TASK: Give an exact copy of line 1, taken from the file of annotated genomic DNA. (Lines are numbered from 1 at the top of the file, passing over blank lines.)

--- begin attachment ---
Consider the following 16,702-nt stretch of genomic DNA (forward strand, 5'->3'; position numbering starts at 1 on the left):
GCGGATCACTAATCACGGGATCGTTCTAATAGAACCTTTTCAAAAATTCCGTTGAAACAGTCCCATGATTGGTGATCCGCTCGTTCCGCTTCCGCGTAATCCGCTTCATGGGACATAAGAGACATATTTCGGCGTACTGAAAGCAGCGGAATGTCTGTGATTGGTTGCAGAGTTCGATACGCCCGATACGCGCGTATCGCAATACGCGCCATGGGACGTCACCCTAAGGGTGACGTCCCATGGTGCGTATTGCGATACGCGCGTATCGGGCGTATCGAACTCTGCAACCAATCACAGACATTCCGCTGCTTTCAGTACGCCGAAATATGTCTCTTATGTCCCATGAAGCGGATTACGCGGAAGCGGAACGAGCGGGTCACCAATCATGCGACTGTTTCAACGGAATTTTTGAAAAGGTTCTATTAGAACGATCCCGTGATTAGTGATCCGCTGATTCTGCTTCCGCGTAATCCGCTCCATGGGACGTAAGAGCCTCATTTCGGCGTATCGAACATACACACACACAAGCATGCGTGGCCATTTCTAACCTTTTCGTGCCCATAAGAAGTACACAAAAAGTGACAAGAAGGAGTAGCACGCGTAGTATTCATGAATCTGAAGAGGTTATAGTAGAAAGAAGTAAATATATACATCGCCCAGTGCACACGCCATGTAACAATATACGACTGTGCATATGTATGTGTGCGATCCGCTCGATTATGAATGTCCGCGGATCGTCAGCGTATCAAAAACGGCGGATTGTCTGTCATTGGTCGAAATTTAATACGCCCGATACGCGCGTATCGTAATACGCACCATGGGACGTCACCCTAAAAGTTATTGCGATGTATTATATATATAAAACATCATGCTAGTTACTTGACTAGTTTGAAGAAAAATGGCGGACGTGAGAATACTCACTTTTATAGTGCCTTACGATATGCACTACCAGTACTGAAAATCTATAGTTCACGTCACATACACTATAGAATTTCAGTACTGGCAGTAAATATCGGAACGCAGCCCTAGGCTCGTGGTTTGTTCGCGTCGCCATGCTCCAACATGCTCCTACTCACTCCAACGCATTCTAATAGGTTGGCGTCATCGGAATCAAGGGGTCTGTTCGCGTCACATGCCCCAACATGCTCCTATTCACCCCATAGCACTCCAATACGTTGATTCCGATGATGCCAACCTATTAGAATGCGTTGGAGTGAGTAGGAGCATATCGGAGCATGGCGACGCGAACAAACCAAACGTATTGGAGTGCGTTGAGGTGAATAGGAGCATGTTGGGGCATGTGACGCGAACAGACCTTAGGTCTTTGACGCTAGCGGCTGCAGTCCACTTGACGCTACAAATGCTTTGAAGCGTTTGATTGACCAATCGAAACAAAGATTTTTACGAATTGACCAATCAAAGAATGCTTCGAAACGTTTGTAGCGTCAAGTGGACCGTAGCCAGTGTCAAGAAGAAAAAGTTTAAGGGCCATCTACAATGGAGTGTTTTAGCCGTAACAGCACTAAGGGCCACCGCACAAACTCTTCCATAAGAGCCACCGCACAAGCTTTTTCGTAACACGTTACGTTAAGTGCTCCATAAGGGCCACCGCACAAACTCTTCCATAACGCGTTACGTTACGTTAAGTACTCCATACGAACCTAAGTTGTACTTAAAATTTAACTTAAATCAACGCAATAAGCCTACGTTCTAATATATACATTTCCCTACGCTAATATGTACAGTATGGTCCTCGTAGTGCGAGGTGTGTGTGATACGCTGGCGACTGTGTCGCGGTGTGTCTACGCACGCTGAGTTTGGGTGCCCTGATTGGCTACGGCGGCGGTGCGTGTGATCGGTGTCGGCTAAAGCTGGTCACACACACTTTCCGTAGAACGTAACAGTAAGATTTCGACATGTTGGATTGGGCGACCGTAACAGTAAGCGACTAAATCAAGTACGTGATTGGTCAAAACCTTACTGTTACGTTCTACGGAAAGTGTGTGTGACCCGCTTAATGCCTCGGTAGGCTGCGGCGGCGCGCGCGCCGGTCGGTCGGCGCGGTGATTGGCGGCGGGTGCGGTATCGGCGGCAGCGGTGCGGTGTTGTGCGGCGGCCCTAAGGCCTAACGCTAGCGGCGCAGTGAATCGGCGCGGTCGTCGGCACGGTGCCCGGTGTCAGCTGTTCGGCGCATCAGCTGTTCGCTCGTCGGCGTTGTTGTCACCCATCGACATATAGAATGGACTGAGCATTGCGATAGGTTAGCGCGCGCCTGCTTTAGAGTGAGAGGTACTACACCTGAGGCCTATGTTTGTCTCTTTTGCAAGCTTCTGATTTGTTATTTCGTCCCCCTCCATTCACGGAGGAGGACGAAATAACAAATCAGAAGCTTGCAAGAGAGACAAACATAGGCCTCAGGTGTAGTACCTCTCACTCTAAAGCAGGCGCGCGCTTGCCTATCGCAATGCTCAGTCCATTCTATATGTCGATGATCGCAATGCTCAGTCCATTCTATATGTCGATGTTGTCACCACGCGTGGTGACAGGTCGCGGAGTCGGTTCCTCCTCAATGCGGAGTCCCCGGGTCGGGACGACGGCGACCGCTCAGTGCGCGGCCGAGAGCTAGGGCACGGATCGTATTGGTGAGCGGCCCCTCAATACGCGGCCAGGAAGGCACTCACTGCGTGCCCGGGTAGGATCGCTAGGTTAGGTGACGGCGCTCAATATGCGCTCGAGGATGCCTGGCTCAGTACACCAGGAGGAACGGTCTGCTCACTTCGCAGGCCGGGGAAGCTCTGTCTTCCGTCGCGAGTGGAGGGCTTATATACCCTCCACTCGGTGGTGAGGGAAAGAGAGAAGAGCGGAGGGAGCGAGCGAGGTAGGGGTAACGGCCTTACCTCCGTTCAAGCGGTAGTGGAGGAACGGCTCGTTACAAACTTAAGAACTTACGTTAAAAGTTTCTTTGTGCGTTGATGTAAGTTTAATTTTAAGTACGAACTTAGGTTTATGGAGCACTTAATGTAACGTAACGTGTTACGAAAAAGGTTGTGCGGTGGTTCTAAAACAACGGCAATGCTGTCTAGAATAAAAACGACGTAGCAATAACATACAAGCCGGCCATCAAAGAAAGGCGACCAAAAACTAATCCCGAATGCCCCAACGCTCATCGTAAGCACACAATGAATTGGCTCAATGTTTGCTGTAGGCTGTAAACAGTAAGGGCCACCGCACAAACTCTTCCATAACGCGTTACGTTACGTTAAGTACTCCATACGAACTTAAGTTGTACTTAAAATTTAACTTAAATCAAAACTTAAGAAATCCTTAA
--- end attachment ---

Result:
Consider the following 16,702-nt stretch of genomic DNA (forward strand, 5'->3'; position numbering starts at 1 on the left):